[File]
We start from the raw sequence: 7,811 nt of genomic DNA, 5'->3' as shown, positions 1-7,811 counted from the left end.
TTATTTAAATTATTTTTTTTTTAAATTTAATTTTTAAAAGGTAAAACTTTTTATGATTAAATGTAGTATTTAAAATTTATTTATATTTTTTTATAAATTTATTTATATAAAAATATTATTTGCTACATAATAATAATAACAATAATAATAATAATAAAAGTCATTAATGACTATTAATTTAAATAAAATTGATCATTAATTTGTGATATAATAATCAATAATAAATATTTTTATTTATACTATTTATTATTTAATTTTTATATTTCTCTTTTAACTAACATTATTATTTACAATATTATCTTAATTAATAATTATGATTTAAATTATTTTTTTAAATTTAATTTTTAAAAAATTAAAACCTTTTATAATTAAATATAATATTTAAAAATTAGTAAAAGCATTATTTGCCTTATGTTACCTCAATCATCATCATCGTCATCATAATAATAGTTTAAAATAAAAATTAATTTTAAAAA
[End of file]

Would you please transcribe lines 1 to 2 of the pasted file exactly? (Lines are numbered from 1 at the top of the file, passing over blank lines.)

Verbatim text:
We start from the raw sequence: 7,811 nt of genomic DNA, 5'->3' as shown, positions 1-7,811 counted from the left end.
TTATTTAAATTATTTTTTTTTTAAATTTAATTTTTAAAAGGTAAAACTTTTTATGATTAAATGTAGTATTTAAAATTTATTTATATTTTTTTATAAATTTATTTATATAAAAATATTATTTGCTACATAATAATAATAACAATAATAATAATAATAAAAGTCATTAATGACTATTAATTTAAATAAAATTGATCATTAATTTGTGATATAATAATCAATAATAAATATTTTTATTTATACTATTTATTATTTAATTTTTATATTTCTCTTTTAACTAACATTATTATTTACAATATTATCTTAATTAATAATTATGATTTAAATTATTTTTTTAAATTTAATTTTTAAAAAATTAAAACCTTTTATAATTAAATATAATATTTAAAAATTAGTAAAAGCATTATTTGCCTTATGTTACCTCAATCATCATCATCGTCATCATAATAATAGTTTAAAATAAAAATTAATTTTAAAAA